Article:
More than just a few foreheads were furrowed last August when Trey Mancini stepped onto the baseball field at Camden Yards in Baltimore.
On his right sleeve, near the jersey’s shoulder, was a patch with the words “Ms. Gorman” stitched in the middle it.
If local fans ever wondered just exactly what a Winter Haven upbringing meant — and still means — to the former Blue Devil turned Big Leaguer, the patch said it all.
As part of its now very popular “Players Weekend,” Major League Baseball allowed players to display a “Thank You” patch to recognize someone who had a major influence on their lives.
Mancini chose his third grade teacher, Eileen Gorman, who saw greatness in a young student at St. Joe’s Catholic School in Winter Haven.
“I think about her a lot and I’m always thankful for her and all the lessons she taught me,” Mancini told the Baltimore Sun that weekend. “I really don’t know if I’d be here today without here because she implemented a lot of confidence in me when, at the time going in, I was pretty intimidated and scared. But by the end of that year, it had changed a lot, and it was all due to her.”
That, in 2018, he still thought often of her teacher- turned confidant says even more than you might realize. Gorman passed away in 2004.
Mancini – who not only was a star at Winter Haven when he hit .480 and drove in 31 runs in his 2010 senior season, but went on to be a two-year starter for Notre Dame, where he homered a dozen times for the Irish – will need a few of Gorman’s lessons this year with the Orioles, an MLB organization decidedly in a rebuilding phase.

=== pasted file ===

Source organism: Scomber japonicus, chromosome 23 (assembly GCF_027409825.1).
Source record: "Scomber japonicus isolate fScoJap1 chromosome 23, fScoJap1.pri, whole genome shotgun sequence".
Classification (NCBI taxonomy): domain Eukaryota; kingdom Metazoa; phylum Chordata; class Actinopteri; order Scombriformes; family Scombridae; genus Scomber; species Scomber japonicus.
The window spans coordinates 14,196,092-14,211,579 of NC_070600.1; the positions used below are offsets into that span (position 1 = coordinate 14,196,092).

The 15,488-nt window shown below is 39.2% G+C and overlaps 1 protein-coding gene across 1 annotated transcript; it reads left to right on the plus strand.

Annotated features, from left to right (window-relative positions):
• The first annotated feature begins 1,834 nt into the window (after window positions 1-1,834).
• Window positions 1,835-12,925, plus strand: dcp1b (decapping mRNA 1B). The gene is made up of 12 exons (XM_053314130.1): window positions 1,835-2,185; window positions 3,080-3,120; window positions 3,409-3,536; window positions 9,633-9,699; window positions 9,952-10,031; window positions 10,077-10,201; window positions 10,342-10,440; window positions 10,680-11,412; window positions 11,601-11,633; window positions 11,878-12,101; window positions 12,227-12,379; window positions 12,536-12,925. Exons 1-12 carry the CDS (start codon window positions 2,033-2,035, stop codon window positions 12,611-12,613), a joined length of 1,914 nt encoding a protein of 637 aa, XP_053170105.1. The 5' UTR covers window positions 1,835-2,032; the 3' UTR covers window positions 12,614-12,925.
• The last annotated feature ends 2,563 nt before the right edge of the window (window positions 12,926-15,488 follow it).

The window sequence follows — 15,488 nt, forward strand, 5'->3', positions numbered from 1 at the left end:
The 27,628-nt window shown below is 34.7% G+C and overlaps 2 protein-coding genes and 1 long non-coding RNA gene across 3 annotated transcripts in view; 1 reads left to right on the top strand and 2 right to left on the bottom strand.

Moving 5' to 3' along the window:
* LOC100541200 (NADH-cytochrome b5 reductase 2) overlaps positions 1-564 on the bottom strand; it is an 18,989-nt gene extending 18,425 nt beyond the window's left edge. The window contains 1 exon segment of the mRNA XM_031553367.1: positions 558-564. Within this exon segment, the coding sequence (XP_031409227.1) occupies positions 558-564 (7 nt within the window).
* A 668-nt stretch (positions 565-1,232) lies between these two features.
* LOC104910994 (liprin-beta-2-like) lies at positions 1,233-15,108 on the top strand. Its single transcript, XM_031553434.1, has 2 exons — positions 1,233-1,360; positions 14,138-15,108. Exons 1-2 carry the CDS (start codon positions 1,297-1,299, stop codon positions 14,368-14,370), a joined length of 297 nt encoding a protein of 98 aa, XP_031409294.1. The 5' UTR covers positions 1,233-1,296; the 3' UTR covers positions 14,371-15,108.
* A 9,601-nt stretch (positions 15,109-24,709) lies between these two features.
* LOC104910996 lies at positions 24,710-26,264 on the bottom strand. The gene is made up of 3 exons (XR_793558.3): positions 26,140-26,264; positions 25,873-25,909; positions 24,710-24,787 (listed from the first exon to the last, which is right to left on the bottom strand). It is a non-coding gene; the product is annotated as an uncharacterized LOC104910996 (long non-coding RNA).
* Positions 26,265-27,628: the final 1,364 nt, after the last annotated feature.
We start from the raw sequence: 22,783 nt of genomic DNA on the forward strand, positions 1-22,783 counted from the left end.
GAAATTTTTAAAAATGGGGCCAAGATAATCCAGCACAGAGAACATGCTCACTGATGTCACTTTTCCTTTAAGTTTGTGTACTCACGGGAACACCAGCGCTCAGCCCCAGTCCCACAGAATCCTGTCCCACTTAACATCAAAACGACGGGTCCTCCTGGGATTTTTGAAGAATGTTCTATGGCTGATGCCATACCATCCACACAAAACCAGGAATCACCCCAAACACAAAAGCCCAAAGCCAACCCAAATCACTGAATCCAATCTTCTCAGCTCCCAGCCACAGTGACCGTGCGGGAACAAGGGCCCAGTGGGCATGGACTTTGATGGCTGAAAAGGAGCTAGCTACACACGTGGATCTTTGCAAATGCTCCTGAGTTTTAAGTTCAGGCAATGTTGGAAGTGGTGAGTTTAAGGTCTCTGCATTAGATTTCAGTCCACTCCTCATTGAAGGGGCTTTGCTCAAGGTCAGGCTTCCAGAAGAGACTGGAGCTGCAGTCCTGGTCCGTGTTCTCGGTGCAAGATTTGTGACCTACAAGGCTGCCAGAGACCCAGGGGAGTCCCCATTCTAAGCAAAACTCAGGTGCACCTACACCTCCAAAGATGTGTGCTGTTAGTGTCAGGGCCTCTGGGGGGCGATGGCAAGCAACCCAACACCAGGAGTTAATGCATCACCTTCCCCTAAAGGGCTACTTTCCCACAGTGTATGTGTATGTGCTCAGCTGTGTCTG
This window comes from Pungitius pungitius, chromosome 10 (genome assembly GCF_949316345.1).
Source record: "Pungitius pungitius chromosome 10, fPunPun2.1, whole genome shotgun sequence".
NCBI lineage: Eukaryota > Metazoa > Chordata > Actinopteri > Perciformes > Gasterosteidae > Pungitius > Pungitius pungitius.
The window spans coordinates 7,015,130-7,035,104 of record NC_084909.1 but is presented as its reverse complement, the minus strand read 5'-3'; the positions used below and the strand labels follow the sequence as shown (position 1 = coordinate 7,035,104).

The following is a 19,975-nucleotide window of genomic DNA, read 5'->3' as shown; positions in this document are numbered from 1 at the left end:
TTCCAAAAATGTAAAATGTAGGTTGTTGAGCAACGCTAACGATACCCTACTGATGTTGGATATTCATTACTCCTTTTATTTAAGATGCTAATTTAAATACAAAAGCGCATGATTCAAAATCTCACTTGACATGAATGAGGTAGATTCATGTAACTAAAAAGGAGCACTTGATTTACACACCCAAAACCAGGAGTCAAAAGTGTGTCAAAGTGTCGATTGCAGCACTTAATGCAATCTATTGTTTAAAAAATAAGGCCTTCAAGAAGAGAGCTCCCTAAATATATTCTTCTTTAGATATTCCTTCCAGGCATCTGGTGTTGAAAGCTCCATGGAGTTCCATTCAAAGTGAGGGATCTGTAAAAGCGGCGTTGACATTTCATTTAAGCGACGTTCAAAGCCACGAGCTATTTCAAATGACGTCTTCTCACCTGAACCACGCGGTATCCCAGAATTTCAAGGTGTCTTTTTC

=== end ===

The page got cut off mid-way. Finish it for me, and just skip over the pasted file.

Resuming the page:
In fact, not even three full years in with the Birds, Mancini is now almost a grizzled vet, a natural born hitter (he was 3-for-4 in Baltimore’s season opener last Thursday at Yankee Stadium) to whom many of the team’s youngsters will no doubt look as the Orioles embark on an this project.
“It’s a whole new regime,” Mancini said to the media in the Orioles’ Grapefruit League clubhouse recently. “There’s still a lot we’re kind of working on right now. A month from now I’ll probably have a better answer than I do know. But I’m looking forward to seeing what changed I can make and make myself better.”
And he will no doubt reach back to his fond grade school memories — fostered by a former Irish nun whose “tough love” turned Mancini around — for some words of encouragement even when the losing seemingly gets too much to bear.
“You go out and play like you can win every single game,” he added. “Life can come fast sometimes, and it definitely did for me, but I’m ready for it.”